Mircea the Shepherd

(Redirected from Mircea Ciobanul)

Mircea the Shepherd (Romanian: Mircea Ciobanul, d. 25 September 1559), was the Voivode (or Prince) of Wallachia three times: January 1545 (he entered Bucharest on 17 March)–16 November 1552; May 1553–28 February 1554 (leaving Bucharest that March); and January 1558–21 September 1559.

Mircea al V-lea Ciobanul
Voivode of Wallachia
Voivode of Wallachia
(1st reign)
ReignJanuary 1545 – 16 November 1552
PredecessorRadu VII Paisie
SuccessorRadu Ilie Haidăul
Voivode of Wallachia
(2nd reign)
ReignMay 1553 – 28 February 1554
PredecessorRadu Ilie Haidăul
SuccessorPătrașcu the Good
Voivode of Wallachia
(3rd reign)
ReignJanuary 1558 – 21 September 1559
PredecessorPătrașcu the Good
SuccessorPeter the Younger
Died25 September 1559
Principality of Wallachia
SpouseDoamna Chiajna
IssuePeter the Younger
Stanca of Wallachia
Anca of Wallachia
Marina of Wallachia
Nazperver Hatun
HouseHouse of Drăculești
FatherRadu IV the Great
MotherDoamna Catalina Crnojević of Zeta
ReligionEastern Orthodox Church
SignatureMircea al V-lea Ciobanul's signature

Early life edit

He was the fifth son of Radu cel Mare. His baptismal name was Dumitru and he married Chiajna, the daughter of Petru Rareș, whose name was in fact Ana. He was probably called the Shepherd because he bought sheep for the Istanbul markets before ascending the throne.

Career edit

The Ottoman Empire (Wallachia's suzerain) named him ruler in January 1545 in place of his stepbrother Radu Paisie and he entered Bucharest on 17 March 1545, ascending the throne on that day. Through his first decree of privilege, of 25 March 1545, he maintained in their functions and even promoted four high officials of his predecessor. A chronicle relates that two weeks after his installation, he ordered that a number of boyars be killed, including Coadă the vornic (internal affairs minister), Radul the comis, Stroe the spătar (second-in-command of the military), and Vintilă, also a comis. The chronicle also mentions that they were tortured so that they would reveal where the money and jewels were hidden, so that these could be poured into the treasury. Following this massacre, some of the wealthiest boyars and the relatives of those killed went into exile in Transylvania and Hungary, where they came together and tried twice to depose him from the throne.

First challenge edit

The first attempt came at the Battle of Periș, on 24 August 1546, when the host of boyars in exile was attacked by surprise and decimated by Mircea the Shepherd. At the beginning of 1548 a new exodus of the boyars remaining in Wallachia took place, headed by Stoica the stolnic, Vintilă the vornic, Radu the great logofăt and Pârvu the postelnic. In these conditions the boyars in exile regrouped and a second confrontation took place that year. Led by a young pretender and accompanied by 1,000 Székely mercenaries, they entered Wallachia hoping to be backed by a popular revolt. However, the expected revolt never materialized; the chronicle of the Brașov resident Ostermayer seems to indicate that the peasants backed Mircea. It appears that the battle took place near the village of Miloste ( in present the village of Milostea) in Vâlcea County, with Mircea the Shepherd emerging victorious and the boyars who were not killed escaping with great difficulty.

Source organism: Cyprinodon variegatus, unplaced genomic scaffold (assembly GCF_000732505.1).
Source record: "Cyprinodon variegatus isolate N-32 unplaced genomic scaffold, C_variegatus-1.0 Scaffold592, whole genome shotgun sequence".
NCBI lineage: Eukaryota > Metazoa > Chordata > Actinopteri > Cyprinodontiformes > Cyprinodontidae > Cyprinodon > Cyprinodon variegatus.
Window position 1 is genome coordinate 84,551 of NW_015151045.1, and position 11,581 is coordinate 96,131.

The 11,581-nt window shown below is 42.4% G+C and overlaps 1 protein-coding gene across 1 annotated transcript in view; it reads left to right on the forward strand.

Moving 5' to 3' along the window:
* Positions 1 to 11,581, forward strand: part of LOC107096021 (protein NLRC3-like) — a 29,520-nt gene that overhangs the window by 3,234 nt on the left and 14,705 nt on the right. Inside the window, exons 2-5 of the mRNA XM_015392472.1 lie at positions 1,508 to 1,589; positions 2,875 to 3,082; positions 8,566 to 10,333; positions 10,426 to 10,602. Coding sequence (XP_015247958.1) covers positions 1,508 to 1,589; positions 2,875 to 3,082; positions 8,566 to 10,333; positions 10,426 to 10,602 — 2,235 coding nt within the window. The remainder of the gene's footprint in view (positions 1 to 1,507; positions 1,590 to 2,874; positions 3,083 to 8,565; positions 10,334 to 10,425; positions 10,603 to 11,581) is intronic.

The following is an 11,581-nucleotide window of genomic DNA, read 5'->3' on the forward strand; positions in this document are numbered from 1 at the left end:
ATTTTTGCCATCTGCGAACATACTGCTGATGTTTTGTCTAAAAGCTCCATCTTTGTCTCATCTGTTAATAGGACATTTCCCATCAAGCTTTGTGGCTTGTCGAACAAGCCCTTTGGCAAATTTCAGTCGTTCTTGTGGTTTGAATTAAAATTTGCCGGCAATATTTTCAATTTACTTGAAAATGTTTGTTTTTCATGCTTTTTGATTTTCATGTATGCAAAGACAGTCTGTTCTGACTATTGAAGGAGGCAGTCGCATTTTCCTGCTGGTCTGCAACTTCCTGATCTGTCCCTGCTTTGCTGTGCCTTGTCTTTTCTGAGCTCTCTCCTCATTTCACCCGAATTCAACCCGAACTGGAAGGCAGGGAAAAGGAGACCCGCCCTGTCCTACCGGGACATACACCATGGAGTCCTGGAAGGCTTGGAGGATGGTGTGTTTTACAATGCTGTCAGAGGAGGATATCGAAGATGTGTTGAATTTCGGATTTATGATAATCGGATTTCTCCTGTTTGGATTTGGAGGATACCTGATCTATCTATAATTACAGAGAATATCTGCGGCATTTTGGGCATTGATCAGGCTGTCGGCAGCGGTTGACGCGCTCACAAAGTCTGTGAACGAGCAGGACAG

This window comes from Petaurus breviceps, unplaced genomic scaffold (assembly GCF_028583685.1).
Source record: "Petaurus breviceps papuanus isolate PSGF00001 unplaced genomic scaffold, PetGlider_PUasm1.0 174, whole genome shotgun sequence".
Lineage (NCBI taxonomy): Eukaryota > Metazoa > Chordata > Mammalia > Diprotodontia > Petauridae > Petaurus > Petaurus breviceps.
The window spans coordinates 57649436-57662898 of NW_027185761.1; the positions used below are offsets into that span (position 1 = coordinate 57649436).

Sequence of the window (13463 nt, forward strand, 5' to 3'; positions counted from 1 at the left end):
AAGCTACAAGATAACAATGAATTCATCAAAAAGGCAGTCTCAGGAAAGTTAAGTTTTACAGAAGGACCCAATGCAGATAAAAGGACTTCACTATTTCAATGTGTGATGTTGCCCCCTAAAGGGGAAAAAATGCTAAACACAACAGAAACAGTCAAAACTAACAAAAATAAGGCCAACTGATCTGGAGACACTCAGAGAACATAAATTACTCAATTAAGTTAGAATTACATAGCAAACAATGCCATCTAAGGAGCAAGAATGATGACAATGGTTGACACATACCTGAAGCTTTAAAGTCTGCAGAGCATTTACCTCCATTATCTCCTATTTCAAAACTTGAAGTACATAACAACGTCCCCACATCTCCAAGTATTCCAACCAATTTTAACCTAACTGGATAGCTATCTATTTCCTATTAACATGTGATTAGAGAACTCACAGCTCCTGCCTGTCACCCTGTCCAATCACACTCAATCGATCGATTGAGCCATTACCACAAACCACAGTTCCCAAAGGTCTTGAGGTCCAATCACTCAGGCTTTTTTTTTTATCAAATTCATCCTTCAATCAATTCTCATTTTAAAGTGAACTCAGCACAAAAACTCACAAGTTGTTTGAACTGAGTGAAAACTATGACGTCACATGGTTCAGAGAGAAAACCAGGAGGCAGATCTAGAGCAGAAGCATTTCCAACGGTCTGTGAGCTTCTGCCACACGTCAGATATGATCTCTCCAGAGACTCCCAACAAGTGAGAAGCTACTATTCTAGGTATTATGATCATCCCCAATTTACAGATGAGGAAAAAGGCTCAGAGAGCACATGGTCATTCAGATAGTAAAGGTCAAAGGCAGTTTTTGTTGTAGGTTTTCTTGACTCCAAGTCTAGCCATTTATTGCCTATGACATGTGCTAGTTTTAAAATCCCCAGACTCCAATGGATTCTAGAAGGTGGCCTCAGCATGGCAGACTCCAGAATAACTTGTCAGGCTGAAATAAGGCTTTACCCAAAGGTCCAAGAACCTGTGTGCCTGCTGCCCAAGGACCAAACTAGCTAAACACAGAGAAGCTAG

Second challenge edit

While the Habsburgs who occupied Transylvania in 1551 wanted a ruler devoted to their cause in Wallachia, the new governor of Transylvania, Imperial general Johann Baptist Castaldo, backed Radu Ilie, who, also surrounded by boyars in exile, crossed the border into Wallachia in November 1552. While Radu Ilie had about 15,000 men, Mircea the Shepherd had around eight or nine thousand. Two days before the battle, fearful of being betrayed, Mircea had 47 boyars put to death at his table. The decisive battle took place at Mănești on 16 November 1552. Radu Ilie was victorious, while Mircea took refuge with his family in Giurgiu.

Loss and reinstatement edit

On 11 May 1553, Mircea the Shepherd, backed in person by the prince of Moldavia, Alexandru Lăpușneanu, retook his throne. His second period of rule was short, as the very same Alexandru Lăpușneanu, suspecting him of bad faith, sent his high vornic, Nădăbaico, to remove Mircea from the throne. Then, he obtained from the Ottoman Porte the right to rule for Pătrașcu, while Mircea had to leave for Istanbul.

After Pătrașcu died in January 1558, Sultan Suleiman the Magnificent once again granted Mircea the Shepherd the right to rule. His appointment provoked an exodus of boyars across the Southern Carpathians and out of Wallachia. Mircea promised these men that if they returned and paid homage to him, he would forgive them. He received them at the princely court in Bucharest, in the presence of Ottoman dignitaries. Nevertheless, after the Ottomans had left, Mircea killed the boyars, Stănilă the vornic being the most important of these. That same day, 3 February 1558, was the first time that representatives of the Orthodox clergy also perished.

Death edit

Mircea the Shepherd died in 1559, being buried in the Curtea Veche Church in Bucharest, which he had rebuilt. After his death, his energetic wife, Doamna Chiajna, helped their son Petru to obtain the throne.

See also edit

References edit

Mircea the Shepherd
 Died: 1559
Regnal titles
Preceded by Voivode of Wallachia
Succeeded by
Preceded by Voivode of Wallachia
Succeeded by
Preceded by Voivode of Wallachia
Succeeded by